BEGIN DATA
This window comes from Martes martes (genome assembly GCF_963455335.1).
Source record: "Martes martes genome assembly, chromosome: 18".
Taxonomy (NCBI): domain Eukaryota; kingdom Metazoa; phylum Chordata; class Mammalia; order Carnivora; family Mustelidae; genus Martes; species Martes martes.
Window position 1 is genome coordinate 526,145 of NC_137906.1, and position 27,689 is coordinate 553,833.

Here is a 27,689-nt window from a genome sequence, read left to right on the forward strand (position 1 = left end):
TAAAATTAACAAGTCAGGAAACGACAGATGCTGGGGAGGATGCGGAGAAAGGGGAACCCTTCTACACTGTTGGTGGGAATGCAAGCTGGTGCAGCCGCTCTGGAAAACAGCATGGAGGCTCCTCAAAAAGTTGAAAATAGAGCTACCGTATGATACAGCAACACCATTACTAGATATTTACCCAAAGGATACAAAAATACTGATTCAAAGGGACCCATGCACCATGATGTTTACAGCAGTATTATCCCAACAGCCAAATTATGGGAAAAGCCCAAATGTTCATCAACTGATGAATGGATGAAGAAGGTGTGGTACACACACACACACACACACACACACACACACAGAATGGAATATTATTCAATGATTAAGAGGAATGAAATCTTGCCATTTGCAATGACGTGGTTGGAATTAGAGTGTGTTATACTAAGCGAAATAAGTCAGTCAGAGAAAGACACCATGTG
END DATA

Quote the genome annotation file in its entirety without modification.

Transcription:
This window comes from Martes martes (genome assembly GCF_963455335.1).
Source record: "Martes martes genome assembly, chromosome: 18".
Taxonomy (NCBI): domain Eukaryota; kingdom Metazoa; phylum Chordata; class Mammalia; order Carnivora; family Mustelidae; genus Martes; species Martes martes.
Window position 1 is genome coordinate 526,145 of NC_137906.1, and position 27,689 is coordinate 553,833.

Here is a 27,689-nt window from a genome sequence, read left to right on the forward strand (position 1 = left end):
TAAAATTAACAAGTCAGGAAACGACAGATGCTGGGGAGGATGCGGAGAAAGGGGAACCCTTCTACACTGTTGGTGGGAATGCAAGCTGGTGCAGCCGCTCTGGAAAACAGCATGGAGGCTCCTCAAAAAGTTGAAAATAGAGCTACCGTATGATACAGCAACACCATTACTAGATATTTACCCAAAGGATACAAAAATACTGATTCAAAGGGACCCATGCACCATGATGTTTACAGCAGTATTATCCCAACAGCCAAATTATGGGAAAAGCCCAAATGTTCATCAACTGATGAATGGATGAAGAAGGTGTGGTACACACACACACACACACACACACACACACACAGAATGGAATATTATTCAATGATTAAGAGGAATGAAATCTTGCCATTTGCAATGACGTGGTTGGAATTAGAGTGTGTTATACTAAGCGAAATAAGTCAGTCAGAGAAAGACACCATGTG